Page 504 note 2 Senghor, , ‘For Koras and Balafongs’, in Selected Poems, pp. 13–14.
Page 505 note 1 Regnor C. Bernard, Nègre, quoted and translated by Courthauld, G. R., Race and Colour in Caribbean Literature (London 1962), p. 81.
Page 505 note 2 Diop, David, ‘Les Vautours’, in Coups de pilon (Paris, 1960), p. 8; translated by Beier, Ulli in Hughes, J. Langston (ed.), Poems from Black Africa (Bloomington, 1963), p. 145.
Page 505 note 3 Senghor, , Hosties Noires (Paris, 1948), p. 115.
Page 506 note 1 René Depestre, ‘Quand je crie non’, in Gerbes de sang; quoted by Garret, Naomi, The Renaissance of Haitian Poetry (Paris, 1963), p. 191.
Page 506 note 2 Roumain, Jacques, ‘Prelude’ to Bois d'ébène (Port-au-Prince, 1945). The titles of the collections of poems by French Negro writers speak manifestly of this mood: Les Armes miraculeuses (Césaire), Coups de pilon (D. Diop), Feu de brousse (Tchikaya U. Tam'si), Balles noires (Guy Tirolien), and so on.
Page 506 note 3 Fanon, F., Les Damnés de la terre (Paris, 1961), ch. I. Georges Balandier and Roger Bastide have both drawn attention to this phenomenon, highlighted by the influence of the Apocalypse on ‘messianic’ movements. See G. Balandier, Sociologie actuelle de I'Afrique noire, and Bastide, , Sociologie et psychanalyse, p. 262.
Page 506 note 4 Césaire, , ‘Soleil Serpent’, in Les Armes miraculeuses (Paris, 1946), p. 25.
Page 507 note 1 René Bélance, ‘Moi nègre’, in Survivances; quoted by Naomi Garret, op. cit. p. 178.
Page 507 note 2 Translated by Moore, Gerald in Seven African Writers (London, 1962), introduction, p. xx, from Damas, , Black Label (Paris, 1956), p. 52. The same reversal of situations occurs in Laye's, CamaraThe Radiance of the King (London, 1959), where Clarence the white man goes through a succession of adventures in supplication of the attention of a black king.
Page 507 note 3 Césaire, , Cahier d'un retour au pays natal (Paris, 1958 edn.), p. 46. Sartre observed, in connection with the problem posed to the black poet by his use of a European language: ‘Let him open his mouth and he condemns himself, except in so far as he sets himself to destroy the hierarchy’ (that is, of the ‘coupled terms black-white’); Black Orbheus, p. 27.
Page 508 note 1 This theme is also a favourite one with English-speaking African writers. Okigbo, C. calls the Angelus ‘the bells of exile”; Heaoensgate (Ibadan, 1962), p. 35. J. P. Clark writes in ‘Ivbie”, almost a poem of négritude: Is it ruse or truce That peace which passeth all understanding? Poems (Ibadan, 1962), p. 46.
Page 508 note 2 Cf. Soyinka's, WoleThe Lion and the Jewel (Ibadan, 1963) for a parallel treatment of this theme by an African writing in English.
Page 508 note 3 Jean-Paul Sartre speaks of négritude as ‘the weak stage of a dialectical progression: the theoretical and practical affirmation of white supremacy is the thesis; the position of Négritude as antithetical value is the moment of Negativity. But this negative moment is not sufficient in itself and the blacks who use it well know this; they know that it serves to prepare the way for the synthesis or the realisation of the human society without racism’. Black Orpheus (Paris, 1963), p. 60.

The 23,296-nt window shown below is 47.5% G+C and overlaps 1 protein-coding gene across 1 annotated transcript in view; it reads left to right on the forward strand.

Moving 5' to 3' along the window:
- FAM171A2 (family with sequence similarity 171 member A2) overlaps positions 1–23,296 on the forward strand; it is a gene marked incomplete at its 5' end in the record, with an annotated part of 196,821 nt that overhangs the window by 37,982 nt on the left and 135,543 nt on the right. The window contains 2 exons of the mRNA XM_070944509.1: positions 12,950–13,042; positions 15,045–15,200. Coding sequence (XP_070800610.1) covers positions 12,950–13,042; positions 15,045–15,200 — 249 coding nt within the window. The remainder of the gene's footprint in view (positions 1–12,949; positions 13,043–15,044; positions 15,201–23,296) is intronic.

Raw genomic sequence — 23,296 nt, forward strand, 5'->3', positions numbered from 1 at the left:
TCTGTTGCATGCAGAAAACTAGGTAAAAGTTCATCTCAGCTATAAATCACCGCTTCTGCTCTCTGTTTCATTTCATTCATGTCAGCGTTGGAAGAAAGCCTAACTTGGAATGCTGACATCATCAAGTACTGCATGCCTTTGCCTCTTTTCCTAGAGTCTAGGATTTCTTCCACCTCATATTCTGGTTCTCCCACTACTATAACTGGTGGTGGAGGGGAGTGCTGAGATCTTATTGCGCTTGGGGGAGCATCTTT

Page 508 note 4 Césaire, , ‘Visitation’, in Les Armes miraculeuses, p. 32.
Page 509 note 1 Roumain, Jacques, Bois d'ébène, p. 5.
Page 509 note 2 Laye, C., The African Child (London, 1954).
Page 509 note 3 Senghor, , Selected Poems, p. 6.
Page 510 note 1 Dadié, Bernard, ‘Couronne à l'Afrique’, in La Ronde des jours (Paris, 1956).
Page 510 note 2 Linton, R., ‘Nativistic Movements’, in American Journal of Sociology (Chicago). See also his chapter on ‘The Distinctive Aspects of Acculturation’, in Acculturation in Seven American Indian Types (New York, 1940), ch. 10.
Page 510 note 3 It is not suggested by these remarks that the romanticism of négritude was without its abuses. But this is a question for literary criticism, which must content itself with judging the aesthetic value of the finished product rather than legislating for the writer about his raw material. Besides, négritude, like any other literary school, has produced its unispired writers, and like any other movement its lunatic fringe.
Page 510 note 4 Cf. Jahn, Janheinz, Muntu (London, 1961), especially chs. 5 and 7, and Taylor, John V., The Primal Vision (London, 1963), for an extensive discussion of this question.
Page 510 note 5 Césaire, Cahier, p. 71.
Page 511 note 1 Cf. Beier, Ulli, ‘The Theme of the Ancestors in Senghor's Poetry’, in Black Orpheus (Ibadan), 5, 05 1959. Beier concludes his study with the following observation: ‘Senghor is not merely a Frenchified African who tries to give exotic interest to his French poems; he is an African who uses the French language to express his African soul’.
Page 511 note 2 Translated by Atik, Anne in Drachier, (ed.), African Heritage, p. 95.
Page 511 note 3 Cf. Memmi, A., Portrait du colonisé (Paris, 1957), p. 174.